PITTSBURGH -- The flash flooding that killed four people and forced others to swim to safety or climb onto car roofs was a freak accident caused by heavy rainfall that overwhelmed the sewer system just as rush-hour traffic clogged low-lying city streets, officials said Saturday.
A mother and her two daughters died in Friday's flood after becoming trapped in their vehicle, which rising water pinned to a tree. Another woman's body was washed into the Allegheny River, where she was found Saturday morning.
Back-to-back storms pounded the city with 3 to 4 inches of rain. The water drained rapidly onto Washington Boulevard, a main street near the Allegheny River on the city's east side, with a force too great for a pair of sewer pipes 9 feet in diameter. The torrent blew off 60-pound manhole covers.
"We had geysers here," said Raymond DeMichiei, deputy director of the city Office of Emergency Management.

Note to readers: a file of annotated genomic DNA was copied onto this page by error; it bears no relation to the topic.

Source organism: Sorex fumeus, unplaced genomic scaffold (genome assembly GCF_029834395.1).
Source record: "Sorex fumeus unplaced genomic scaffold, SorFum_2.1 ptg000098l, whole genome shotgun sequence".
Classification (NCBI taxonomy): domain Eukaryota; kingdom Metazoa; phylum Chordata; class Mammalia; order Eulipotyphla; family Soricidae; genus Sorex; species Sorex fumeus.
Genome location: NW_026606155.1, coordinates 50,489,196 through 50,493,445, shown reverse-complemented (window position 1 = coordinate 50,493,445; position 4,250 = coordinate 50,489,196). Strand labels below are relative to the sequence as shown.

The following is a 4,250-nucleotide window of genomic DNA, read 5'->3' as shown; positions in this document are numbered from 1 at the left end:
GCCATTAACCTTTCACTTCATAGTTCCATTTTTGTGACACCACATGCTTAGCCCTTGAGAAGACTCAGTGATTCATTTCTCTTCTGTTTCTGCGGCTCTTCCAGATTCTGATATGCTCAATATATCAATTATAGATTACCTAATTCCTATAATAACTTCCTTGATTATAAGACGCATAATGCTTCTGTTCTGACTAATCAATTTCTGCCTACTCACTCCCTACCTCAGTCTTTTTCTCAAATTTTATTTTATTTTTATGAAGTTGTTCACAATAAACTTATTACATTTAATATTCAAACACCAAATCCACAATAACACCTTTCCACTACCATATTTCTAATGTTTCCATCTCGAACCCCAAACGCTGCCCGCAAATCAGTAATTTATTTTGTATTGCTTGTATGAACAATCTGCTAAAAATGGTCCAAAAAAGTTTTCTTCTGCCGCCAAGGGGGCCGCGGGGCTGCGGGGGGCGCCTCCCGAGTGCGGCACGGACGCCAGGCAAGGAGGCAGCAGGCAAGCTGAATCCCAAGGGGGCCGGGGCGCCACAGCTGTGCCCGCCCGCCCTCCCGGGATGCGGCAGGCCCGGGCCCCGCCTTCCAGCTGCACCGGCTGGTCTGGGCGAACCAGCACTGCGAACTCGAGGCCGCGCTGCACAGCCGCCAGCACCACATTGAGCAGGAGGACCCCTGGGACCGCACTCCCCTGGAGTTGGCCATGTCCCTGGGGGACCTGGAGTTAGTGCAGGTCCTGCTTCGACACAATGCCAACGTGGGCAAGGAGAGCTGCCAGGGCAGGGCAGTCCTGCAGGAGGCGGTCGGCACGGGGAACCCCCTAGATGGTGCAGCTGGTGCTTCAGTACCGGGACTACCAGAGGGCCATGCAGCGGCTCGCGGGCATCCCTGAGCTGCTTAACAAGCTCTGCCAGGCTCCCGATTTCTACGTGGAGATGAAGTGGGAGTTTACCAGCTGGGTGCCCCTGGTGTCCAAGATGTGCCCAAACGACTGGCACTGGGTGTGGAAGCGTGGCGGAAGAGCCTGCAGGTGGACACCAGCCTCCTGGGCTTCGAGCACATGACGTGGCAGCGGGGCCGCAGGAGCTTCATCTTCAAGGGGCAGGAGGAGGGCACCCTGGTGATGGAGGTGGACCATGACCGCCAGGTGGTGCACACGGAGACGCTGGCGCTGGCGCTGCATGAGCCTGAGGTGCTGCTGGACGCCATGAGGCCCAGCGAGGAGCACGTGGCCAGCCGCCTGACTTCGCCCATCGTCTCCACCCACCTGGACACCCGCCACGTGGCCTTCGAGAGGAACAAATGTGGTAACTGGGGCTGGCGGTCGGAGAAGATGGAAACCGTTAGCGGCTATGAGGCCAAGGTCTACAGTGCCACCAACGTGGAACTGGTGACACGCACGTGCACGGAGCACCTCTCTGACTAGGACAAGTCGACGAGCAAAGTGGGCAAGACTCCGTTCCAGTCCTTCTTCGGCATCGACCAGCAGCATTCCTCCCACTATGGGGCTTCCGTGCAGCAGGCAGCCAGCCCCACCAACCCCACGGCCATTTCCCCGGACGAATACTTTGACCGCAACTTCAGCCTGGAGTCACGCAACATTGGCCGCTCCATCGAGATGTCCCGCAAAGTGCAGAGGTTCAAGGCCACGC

"There's only so much any drainage system can handle," said Jim Struzzi, a spokesman for the Pennsylvania Department of Transportation. PennDOT maintains the roadway, but the city is responsible for the pipes underneath, part of aging sewer system.
The area's topography presents near-perfect conditions for flooding. Hills line both sides of the section of Washington Boulevard that flooded and the boulevard itself slopes down as it stretches north toward the Allegheny River. When heavy rains hit, water rushes in from three directions.
The low-lying area was apparently once a creek bed and "the watershed is huge for this," DeMichiei said.
Flooding is not uncommon in the area, he said.